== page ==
Conventional films about love bring people together, and thus deal with class issues in two ways. These films either depict how love reinforces class identity or mediates class differences. In contrast, films about bad love tend to not resolve class differences, especially when the love of power triumphs over the power of love. This is what Chinatown (1974) takes a twisted view of, hiding the really uncomfortable truth until the last possible moment, and driving home the tragic realization that, despite his best intentions, Jake Gittes, a divorce-case private eye, is responsible for the destruction of not one, but two women—in the same exact place, and perhaps indirectly for another.
There are many forms of love on display in Chinatown, and they’re all rotten. The film’s director, Roman Polanski, whose pregnant wife was murdered by the Manson family in 1969, was determined to make the film reflect his romantic fatalism. Forget happy endings—the ending he wanted, and got, verged on nihilism, where even the appeal of seduction is tarnished when women are restricted to being either villains or victims. And what would seem to be the most basic kind of relationship, that of a father and daughter, is corrupted almost beyond belief.
There’s also a dramatic letdown in seeing Jack Nicholson, at the height of his physical attractiveness, stripped of his hipster charm for the role of Jake. For much of the film, he has an ungainly bandage on his nose, often flecked with blood.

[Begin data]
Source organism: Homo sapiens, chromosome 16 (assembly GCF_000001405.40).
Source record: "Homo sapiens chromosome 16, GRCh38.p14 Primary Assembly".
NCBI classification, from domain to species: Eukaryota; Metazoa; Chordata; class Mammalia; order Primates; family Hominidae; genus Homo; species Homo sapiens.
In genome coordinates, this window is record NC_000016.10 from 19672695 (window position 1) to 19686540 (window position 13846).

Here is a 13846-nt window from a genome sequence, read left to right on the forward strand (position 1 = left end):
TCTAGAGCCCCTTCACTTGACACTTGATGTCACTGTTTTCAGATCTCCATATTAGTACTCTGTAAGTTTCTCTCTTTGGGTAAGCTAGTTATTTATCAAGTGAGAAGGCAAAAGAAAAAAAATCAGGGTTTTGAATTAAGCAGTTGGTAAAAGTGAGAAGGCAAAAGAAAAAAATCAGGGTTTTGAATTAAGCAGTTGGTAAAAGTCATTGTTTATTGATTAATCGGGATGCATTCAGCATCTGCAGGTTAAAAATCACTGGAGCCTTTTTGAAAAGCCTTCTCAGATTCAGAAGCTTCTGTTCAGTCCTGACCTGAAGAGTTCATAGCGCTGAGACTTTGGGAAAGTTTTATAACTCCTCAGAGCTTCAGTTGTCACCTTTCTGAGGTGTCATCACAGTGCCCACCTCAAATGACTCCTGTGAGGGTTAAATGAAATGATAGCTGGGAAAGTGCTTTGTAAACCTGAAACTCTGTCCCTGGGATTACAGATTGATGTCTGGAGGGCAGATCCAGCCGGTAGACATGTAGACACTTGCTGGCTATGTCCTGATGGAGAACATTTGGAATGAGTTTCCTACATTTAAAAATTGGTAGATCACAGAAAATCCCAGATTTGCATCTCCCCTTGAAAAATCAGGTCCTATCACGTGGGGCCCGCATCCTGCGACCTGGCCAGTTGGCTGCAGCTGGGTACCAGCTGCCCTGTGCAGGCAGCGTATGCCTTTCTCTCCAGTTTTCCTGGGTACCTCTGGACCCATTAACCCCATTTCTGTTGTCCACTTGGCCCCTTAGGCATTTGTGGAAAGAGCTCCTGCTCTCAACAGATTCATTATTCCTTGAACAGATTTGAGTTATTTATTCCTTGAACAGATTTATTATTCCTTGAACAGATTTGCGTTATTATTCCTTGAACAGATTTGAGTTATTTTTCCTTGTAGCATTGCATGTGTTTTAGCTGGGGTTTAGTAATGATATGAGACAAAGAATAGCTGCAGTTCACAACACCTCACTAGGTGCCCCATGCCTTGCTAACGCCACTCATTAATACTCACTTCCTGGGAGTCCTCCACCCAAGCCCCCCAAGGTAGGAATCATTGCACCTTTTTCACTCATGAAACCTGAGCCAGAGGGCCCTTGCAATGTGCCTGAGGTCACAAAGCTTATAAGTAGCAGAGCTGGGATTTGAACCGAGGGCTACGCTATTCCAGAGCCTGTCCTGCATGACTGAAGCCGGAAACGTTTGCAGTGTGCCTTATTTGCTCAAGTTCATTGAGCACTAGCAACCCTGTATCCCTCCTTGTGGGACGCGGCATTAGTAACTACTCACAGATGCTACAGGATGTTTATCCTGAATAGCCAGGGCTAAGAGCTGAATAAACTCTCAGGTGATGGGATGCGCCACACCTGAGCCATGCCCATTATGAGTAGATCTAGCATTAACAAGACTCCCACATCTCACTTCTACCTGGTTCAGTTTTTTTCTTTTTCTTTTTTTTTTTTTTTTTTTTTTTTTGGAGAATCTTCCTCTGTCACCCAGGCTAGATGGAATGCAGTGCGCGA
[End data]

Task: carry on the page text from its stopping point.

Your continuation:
Jake embodies the ugliness of his environment. Racism is far from casual in late-30s Los Angeles. In one scene, Jake tells an interminable joke about “screwing like a Chinaman.” The film, in a telling way, associates racism with ignorance. A Chinese gardener gives Jake an immeasurably valuable clue, but he overlooks it. Chinatown is also where Jake, when he was on the police force, made a crucial blunder. As he puts it with a chilling frankness, “I was trying to keep someone from being hurt, and I ended up making sure she was hurt.”
The film’s heart of darkness, however, is the ruthless and deranged Noah Cross, played with a menacing swagger by legendary film director John Huston. Cross is a tycoon who has his eyes on the biggest prize of all: he wants to buy the future in the form of a secret water grab (based on an actual scandal in 1908) to irrigate the San Fernando Valley. While now a tired and problematic (on any number of levels) metaphor, the rape of the land being equated with sexual rape is powerfully dramatized here. Cross doesn’t just think he can get away with anything—he knows he can: be that the murder of a business associate or incest with his daughter. Cross thus knows himself all too well, bluntly telling Jake that “most people never have to face the fact that at the right time and place, they’re capable of anything.”
The partner Cross bumps off, Hollis Mulwray, is married to his daughter. One of the few idealistic men left in Los Angeles, he refuses to build a dam, because he feels responsible for an earlier disaster, when he designed a similar structure that collapsed. Before the murder, Cross and his cronies enlist Jake to spy on him, with the help of a woman who pretends to be Hollis’s wife and claims he’s cheating on her.
Then the real Evelyn Mulwray shows up at Jake’s office to set things straight. The problem is that she can’t come out and tell Jake directly what she knows. Jake, not being very sharp, suspects her of hiding something. Played by Faye Dunaway, she looks like a femme fatale, beautiful and enigmatic.